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thinking to do workouts at home

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  • thinking to do workouts at home

    Hi there,

    I'm a quad, and in the last years I didn't do any exercises at home nor I didn't visit any rehab center. Recently I discovered the website and its free cardio workout video. Two days ago I've replicate the exercises from that video for about 30minutes. I've put my best to replicate the exercises at the same amplitude and frequency folowing the video . Unfortunately I got tired and thirsty after 30 minutes, so I didn't follow the entire 40 minutes session. I was planing to do the full 40minutes session yesterday, but unfortunately I had some guests and I didn't do the exercises. Today I've tried to do my best in doing the exercises, but unfortunately I feel pain in my arms so I didn't continue. I've stopped after 6minutes . It's obviously that I've exaggerated in the first session. I know that this pain is also a good sign, but for now it makes difficult to follow the workout.

    Now I really need your opinion and advices. What can I do in order to reduce/eliminate the muscle pain? I know that muscle soreness pass with more exercises, but for now it hurts. Are any drugs which can help me with this muscle pain? Do you have any recommendation for me in terms of food supplements, daily practices, tips & tricks?
    Last edited by quad.michael; 08-17-2014, 05:40 AM.

  • #2
    You are experiencing DOMS (delayed onset muscle soreness). This is a normal occurrence after working your muscles harder than they are accustomed. It is usually at its worst ~2days after the stress occurs. The best way to deal with it is to take NSAIDs (Advil, Aleve, etc.) to reduce the pain and inflammation. Taking them soon after your workout tends to have the most benefit and will reduce the pain associated with DOMS.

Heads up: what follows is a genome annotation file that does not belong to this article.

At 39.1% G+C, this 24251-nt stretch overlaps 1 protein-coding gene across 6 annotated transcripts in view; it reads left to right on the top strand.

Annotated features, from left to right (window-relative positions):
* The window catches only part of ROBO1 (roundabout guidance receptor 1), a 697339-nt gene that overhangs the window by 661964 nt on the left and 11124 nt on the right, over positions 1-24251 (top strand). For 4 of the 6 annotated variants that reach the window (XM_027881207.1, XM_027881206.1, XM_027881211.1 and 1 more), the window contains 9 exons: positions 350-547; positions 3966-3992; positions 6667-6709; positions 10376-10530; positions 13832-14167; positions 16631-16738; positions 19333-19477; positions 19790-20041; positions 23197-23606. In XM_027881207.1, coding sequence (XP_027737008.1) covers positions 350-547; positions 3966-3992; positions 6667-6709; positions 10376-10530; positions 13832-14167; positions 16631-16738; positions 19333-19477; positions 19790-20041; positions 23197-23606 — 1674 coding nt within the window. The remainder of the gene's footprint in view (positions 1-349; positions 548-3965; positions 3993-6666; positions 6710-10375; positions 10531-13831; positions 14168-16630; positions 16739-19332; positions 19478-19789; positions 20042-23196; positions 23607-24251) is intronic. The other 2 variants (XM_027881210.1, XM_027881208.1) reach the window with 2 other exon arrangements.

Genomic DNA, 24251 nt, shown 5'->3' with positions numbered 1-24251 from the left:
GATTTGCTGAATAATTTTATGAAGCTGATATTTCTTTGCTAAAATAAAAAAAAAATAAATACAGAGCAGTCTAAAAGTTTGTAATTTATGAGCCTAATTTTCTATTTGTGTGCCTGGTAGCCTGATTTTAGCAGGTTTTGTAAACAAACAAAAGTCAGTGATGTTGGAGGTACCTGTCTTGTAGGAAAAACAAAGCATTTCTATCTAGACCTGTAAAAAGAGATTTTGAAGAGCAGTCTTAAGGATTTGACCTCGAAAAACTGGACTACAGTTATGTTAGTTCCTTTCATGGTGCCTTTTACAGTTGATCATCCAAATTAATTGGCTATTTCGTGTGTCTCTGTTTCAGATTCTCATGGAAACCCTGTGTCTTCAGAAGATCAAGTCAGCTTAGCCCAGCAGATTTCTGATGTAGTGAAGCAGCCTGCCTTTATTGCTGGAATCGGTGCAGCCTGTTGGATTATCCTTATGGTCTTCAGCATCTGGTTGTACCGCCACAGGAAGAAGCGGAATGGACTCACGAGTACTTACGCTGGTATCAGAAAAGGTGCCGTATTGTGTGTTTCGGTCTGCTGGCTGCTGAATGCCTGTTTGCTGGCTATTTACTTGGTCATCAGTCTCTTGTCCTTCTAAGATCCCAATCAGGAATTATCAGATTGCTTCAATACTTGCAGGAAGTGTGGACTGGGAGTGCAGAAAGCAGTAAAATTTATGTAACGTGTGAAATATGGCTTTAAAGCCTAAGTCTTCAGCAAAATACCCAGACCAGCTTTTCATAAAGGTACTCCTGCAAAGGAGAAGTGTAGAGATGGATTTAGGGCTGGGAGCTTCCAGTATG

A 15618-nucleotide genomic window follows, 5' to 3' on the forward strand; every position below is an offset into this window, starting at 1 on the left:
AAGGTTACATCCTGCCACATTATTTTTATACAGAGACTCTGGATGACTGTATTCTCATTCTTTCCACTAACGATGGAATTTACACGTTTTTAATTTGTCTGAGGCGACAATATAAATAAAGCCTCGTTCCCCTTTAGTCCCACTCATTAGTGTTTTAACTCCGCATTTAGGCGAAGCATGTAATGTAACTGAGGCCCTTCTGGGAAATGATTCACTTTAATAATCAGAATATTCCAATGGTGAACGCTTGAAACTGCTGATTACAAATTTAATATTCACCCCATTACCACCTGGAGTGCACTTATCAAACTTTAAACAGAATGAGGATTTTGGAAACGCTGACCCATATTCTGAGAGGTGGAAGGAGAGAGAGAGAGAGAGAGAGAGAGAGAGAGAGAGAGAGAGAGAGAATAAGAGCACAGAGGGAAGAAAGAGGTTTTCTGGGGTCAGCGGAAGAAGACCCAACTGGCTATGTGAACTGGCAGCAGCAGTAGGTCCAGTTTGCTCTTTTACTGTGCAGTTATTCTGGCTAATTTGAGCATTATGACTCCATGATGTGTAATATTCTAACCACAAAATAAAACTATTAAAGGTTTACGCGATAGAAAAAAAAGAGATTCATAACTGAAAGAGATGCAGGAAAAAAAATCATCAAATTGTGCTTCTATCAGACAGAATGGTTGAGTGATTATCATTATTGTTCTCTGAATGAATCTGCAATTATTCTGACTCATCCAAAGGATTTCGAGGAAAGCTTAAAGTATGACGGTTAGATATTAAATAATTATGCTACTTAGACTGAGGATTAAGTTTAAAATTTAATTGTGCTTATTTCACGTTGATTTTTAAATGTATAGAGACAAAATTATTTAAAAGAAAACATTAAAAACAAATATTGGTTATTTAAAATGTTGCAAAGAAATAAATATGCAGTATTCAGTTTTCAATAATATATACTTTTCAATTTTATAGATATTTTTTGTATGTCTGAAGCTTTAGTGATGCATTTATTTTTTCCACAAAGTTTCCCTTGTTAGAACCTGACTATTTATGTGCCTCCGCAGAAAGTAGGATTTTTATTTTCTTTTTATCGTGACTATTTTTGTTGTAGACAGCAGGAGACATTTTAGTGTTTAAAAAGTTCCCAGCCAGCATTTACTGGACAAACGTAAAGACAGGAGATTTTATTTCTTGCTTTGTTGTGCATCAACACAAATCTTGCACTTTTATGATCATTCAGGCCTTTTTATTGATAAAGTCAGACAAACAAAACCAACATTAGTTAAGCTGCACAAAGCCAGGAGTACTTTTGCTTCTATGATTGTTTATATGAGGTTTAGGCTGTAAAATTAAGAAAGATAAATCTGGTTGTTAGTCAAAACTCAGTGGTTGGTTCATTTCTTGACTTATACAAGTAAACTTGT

Eric Harness, CSCS
    Neuro Ex, Inc
    Adaptive Performance and Neuro Recovery


    • #3
      I would also suggest a slower entry to the workouts. Going from no workouts to 40 minutes is asking a lot of yourself. Instead, do the warm up portion of the workout, maybe 10 minutes of the workout and then the cool down portion. After you've done this for a week or so, ramp up to 15 or 20 minutes of the workout. It is hard to go at this sort of pace when you have made a decision to get fit. However, a slower introduction will help with the soreness and keep you more motivated, over time. It's not fun if it hurts and people are more likely to let their workouts slide if pain is involved.

      Also, take days off. Maybe work for two days, day off, then another two days. When you've reached a level of fitness that allows you to do the entire workout, you're golden! You can then look for additional challenges.

      I commend you for getting back to fitness. I've watched a sample video of the scitotalfitness program and think it's wonderful. I'm a para and can manage standing exercises, but at the beginning, I started with the same sort of exercises that are in those programs but it wasn't as much fun doing them by myself. Best of luck to you!
      Last edited by truly; 08-17-2014, 09:27 PM. Reason: grammar


      • #4
        Yes, just like truly states. This all takes time if you were doing nothing. Even muscles that do work and were no being used will have serious strength loss. In addition to this, you need to get your brain coordinated with what your body is capable of doing in the state your body is. Your mind and eyes will tell you differently if you were previously capable. They will tell you, you still can. End result is what you are doing now. Set your goals at something that is achievable and can do repetitively and build from that. Do not start thinking you can accomplish all of this in "X" time. If you set achievable goals and begin to achieve them, you will being to feel and think a lot better. On top of that you can even begin to expand the goals. All of this though, takes time, but it works.